Does Size Matter for Listed Investment Companies?

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With some merger and acquisition activity starting to happen in the Listed Investment Company (LIC) space recently ‒ investors may be wondering if size matters with LICs. Well, it does and it doesn’t.

There are around 100 or so LICs currently listed on the Australian Securities Exchange (ASX). The volume of LICs grew significantly in recent years following the introduction of, and subsequent amendments to, financial planning regulations known as FoFA (Future of Financial Advice) and the significant growth in the self-managed super fund sector. The introduction of FoFA, which in part banned sales commissions, has led to a number of fund managers looking to the listed market to grow their funds.

The number of LICs on the ASX is now consolidating, which has naturally put a spotlight on the question of what impact the size of a LIC has on its performance and longevity.

Many of the LICs that have come to market over the last 10 years are small or do not appear to have focused enough on shareholder engagement. They have ended up with their share price trading at large discounts to their net tangible assets per share (NTA). NTA is the value of the total portfolio divided by the number of shares in issue.

The LICs have tried numerous ways to close that discount, but it’s been difficult for some of them. Obviously, performance is an important factor, but taking this out of the equation, both AFIC’s observation and industry research suggest that the extent of discounts to NTA are partly related to the size of the fund.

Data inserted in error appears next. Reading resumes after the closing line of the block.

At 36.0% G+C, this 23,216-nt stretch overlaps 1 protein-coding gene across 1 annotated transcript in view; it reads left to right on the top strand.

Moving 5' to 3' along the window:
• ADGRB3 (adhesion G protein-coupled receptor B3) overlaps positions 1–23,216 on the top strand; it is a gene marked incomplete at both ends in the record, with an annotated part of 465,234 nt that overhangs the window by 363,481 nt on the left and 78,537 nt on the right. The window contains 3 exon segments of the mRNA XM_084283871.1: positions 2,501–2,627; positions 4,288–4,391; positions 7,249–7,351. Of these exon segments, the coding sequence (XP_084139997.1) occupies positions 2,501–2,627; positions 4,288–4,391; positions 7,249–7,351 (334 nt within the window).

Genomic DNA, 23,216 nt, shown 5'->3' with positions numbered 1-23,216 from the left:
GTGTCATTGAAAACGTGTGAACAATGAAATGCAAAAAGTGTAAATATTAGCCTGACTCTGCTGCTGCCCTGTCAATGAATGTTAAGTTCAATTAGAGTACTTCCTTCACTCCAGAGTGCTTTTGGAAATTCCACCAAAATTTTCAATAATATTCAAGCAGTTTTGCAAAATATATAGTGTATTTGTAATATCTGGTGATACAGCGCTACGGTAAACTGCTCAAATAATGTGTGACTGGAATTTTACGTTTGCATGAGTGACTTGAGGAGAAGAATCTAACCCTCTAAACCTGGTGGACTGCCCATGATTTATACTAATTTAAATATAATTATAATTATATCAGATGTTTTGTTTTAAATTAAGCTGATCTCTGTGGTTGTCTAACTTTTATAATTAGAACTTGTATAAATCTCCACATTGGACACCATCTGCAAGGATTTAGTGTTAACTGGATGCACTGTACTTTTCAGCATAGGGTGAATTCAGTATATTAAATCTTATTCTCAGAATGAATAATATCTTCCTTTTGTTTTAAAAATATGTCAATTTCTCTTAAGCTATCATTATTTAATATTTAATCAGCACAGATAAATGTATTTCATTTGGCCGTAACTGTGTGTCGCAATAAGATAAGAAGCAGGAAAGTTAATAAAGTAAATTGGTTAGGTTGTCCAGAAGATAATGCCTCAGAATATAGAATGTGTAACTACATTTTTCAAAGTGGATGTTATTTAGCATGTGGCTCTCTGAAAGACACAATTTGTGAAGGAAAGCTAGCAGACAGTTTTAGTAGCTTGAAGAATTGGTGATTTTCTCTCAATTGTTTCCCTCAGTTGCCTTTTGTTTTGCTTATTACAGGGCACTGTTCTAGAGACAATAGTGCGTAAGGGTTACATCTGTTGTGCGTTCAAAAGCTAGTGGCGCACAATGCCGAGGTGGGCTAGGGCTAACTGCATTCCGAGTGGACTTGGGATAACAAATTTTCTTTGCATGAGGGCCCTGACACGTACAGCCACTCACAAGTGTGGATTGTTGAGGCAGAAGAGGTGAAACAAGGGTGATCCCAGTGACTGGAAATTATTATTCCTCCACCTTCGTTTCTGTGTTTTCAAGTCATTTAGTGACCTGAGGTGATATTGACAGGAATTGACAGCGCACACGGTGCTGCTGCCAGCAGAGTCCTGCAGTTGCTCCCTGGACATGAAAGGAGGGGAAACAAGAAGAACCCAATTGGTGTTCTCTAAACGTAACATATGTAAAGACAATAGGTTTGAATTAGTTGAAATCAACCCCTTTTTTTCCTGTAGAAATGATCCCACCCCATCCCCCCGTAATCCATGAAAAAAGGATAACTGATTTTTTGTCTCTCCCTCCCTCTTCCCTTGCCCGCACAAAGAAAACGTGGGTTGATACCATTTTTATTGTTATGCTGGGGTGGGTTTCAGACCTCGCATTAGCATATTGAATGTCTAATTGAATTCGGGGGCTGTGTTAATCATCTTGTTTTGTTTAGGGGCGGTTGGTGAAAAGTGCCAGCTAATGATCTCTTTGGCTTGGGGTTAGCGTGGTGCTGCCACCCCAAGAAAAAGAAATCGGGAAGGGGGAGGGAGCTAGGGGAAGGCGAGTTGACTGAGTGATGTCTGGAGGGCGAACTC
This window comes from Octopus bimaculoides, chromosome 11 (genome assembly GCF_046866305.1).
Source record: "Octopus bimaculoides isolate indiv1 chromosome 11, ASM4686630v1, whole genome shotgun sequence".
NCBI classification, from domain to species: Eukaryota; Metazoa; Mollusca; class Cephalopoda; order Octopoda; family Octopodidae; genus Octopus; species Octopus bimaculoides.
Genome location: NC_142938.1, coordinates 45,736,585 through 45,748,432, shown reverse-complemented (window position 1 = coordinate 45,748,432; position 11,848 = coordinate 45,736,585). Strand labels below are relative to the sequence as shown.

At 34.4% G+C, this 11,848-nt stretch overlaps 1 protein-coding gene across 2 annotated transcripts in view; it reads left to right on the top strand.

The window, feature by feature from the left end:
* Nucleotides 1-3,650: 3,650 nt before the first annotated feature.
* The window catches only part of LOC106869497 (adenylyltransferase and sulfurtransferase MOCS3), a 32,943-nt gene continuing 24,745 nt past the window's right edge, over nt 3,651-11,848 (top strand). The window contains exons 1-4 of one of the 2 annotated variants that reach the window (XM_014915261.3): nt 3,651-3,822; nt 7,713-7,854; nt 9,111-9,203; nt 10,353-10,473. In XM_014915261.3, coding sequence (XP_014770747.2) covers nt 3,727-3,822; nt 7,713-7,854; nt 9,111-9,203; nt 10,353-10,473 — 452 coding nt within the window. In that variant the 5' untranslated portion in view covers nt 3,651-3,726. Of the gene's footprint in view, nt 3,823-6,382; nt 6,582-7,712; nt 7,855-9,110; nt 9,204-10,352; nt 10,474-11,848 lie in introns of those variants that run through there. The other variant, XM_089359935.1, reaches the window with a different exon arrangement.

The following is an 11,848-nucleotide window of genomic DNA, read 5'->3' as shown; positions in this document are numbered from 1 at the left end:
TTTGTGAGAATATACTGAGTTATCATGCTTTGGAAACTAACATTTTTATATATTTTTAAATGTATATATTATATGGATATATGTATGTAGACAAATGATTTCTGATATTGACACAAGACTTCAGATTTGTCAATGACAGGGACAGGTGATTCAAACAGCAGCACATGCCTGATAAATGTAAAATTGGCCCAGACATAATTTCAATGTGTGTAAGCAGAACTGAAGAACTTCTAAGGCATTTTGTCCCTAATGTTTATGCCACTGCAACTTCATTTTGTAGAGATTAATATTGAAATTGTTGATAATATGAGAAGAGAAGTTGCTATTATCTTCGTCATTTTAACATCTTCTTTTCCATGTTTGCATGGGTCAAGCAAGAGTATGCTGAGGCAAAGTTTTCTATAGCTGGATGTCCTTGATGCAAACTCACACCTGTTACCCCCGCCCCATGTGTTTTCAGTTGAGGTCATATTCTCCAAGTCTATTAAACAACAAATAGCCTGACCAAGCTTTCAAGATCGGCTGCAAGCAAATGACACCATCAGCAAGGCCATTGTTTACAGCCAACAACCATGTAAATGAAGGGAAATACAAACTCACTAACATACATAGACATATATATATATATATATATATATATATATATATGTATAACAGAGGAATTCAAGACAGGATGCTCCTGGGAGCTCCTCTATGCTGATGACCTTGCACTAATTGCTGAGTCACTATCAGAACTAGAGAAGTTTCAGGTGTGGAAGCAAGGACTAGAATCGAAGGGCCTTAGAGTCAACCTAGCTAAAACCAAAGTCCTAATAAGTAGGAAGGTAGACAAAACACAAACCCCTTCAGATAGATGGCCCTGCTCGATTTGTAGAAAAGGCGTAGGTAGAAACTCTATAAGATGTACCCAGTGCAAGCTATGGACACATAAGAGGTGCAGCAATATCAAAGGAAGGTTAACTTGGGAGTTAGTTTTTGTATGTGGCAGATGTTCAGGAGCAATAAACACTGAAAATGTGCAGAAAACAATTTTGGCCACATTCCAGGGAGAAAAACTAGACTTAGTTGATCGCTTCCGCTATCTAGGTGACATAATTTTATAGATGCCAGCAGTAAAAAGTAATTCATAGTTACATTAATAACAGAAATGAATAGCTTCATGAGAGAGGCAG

Recent research by Independent Investment Research (IIR) says there appears to be a strong link between size and discount: the larger the LIC, the lower the discount no matter what area the fund is invested in. According to IIR, larger LICs generally follow diversified strategies, and typically provide greater liquidity. Smaller LICs often employ more specific strategies, generally with greater risk and therefore specific returns depending on the strategy of the fund. This feature, along with limited size, can often produce an ongoing discount of the share price to the NTA.

IIR noted, however, that investor confidence in the fund manager is a key mitigating factor in the discount-to-size relationship, to the extent that LICs with a good fund manager can trade at significant premiums to NTA irrespective of their size.

AFIC believes that bigger market size for a LIC – perhaps close to $500 million – provides investors with sufficient liquidity in the LIC’s shares on the ASX. If a fund has more liquidity in the market, it provides a more seamless process for investors to buy or sell the shares, a greater profile and favourable ‘word of mouth’ recommendations among a large number of shareholders.

A bigger size also enables the LIC to dedicate significant resources to shareholder engagement and marketing activity that is sometimes not possible in a smaller fund.

Smaller funds also can be expensive to run, while larger funds, which have economies of scale, can offer good value. This gives a bigger fund such as AFIC a better chance of trading closer to NTA or at a premium. In a traditional LIC such as AFIC, the benefits of scale flow back to shareholders.

But as mentioned earlier, this is all prefaced by performance. Performance is the key determinant. If a fund does not perform, it doesn’t matter what size it is.

AFIC has continued to attract investors because of its model of internal management, which produces a low management expense ratio and consistency of returns, including dividends and lower volatility than the market.

Consolidation in any market is likely to occur where there are many competitors, and where the share price does not reflect the value of the NTA or even the performance of the fund. We’re seeing that on the Australian market now with the likes of Washington H. Soul Pattinson’s proposed merger with ASX-listed Milton Corp, and WAM Global’s proposed merger with Templeton Global Growth. You might call it natural evolution.

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